Is it a Gift or a Loan?
The issue of whether a transfer is a gift or a loan arises frequently in estate litigation. It was one that was addressed in Justice Lauwers’ recent decision in Church v. Church. While the character of the litigation was a gift vs. loan dispute, the decision in question resulted from a motion for summary judgment brought by the plaintiffs.
By way of background, the parties were all relatives – the defendants were the daughter-in-law and grandson of the plaintiffs. The plaintiffs advanced funds to the defendants to purchase a new home. As is quite common involving advances between family members, no written agreement existed characterizing the nature of the advance.
A dispute later arose as to whether the funds advanced to purchase the home were a gift or a loan and the plaintiffs commenced an action claiming the property was held on a resulting trust for their benefit. They then proceeded to bring a motion for summary judgment (arguing there was no genuine issue for trial and that they were entitled to judgment).
In order to conclude that an advance was a gift, the court must find that there was an intention to donate by the donor; an act of delivery; and an acceptance by the donee. Here, the dispute was over whether there was an intention to donate. Since the grandson who received the funds was over 18, there was a legal presumption that he held the funds on a resulting trust that he was required to rebut in order to prove a gift (although, on the motion for summary judgment, the onus was on the plaintiffs to, at first instance, establish that there was no genuine issue for trial).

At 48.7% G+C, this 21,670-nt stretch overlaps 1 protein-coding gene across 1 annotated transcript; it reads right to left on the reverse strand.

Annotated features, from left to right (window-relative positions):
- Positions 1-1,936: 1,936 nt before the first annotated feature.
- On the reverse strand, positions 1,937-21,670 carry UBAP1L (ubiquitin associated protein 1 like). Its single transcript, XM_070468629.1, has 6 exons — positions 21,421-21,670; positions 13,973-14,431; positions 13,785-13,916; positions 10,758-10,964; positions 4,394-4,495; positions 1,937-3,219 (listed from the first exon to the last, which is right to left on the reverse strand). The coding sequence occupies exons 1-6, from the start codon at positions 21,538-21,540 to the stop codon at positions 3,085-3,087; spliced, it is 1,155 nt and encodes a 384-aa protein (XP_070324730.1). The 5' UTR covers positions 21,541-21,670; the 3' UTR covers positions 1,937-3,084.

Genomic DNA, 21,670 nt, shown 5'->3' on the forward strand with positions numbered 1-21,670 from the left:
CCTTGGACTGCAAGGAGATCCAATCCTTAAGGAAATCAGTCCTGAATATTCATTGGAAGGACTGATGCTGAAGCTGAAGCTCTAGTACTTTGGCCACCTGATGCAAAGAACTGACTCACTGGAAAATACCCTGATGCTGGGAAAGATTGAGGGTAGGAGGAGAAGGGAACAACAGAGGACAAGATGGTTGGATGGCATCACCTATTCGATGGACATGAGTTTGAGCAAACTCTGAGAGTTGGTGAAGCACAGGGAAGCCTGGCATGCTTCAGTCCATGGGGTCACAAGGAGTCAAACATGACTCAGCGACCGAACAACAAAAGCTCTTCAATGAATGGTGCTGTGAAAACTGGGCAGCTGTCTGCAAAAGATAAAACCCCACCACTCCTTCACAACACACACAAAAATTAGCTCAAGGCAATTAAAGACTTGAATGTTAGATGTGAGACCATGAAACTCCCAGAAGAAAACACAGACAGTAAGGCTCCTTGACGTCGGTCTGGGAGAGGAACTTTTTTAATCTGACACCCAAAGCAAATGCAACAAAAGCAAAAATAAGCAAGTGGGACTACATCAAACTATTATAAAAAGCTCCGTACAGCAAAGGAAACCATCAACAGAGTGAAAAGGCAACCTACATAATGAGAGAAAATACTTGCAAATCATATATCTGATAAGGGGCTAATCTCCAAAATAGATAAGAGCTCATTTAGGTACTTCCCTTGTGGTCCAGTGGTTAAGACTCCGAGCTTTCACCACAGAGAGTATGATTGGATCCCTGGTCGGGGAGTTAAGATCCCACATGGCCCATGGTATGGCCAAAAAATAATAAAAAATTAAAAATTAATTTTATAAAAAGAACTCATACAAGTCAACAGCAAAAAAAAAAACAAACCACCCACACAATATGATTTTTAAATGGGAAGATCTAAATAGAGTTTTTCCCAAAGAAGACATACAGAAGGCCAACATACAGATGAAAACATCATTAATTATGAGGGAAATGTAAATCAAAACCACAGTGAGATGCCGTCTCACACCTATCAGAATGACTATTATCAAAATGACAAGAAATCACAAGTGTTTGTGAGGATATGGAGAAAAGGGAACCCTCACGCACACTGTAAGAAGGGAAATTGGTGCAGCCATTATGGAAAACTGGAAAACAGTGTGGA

While there was no formal agreement setting out the terms of the advance, after the funds had been transferred there were numerous emails between the plaintiffs and defendants discussing the terms of the repayment of the funds. Lauwers J. found that after the transfer of funds, the defendants had behaved as though they were indebted to the plaintiffs. Additionally, he found that the defendants could produce no evidence to support their contention that the funds had been gifted. Accordingly, he granted the plaintiff’s motion for summary judgment.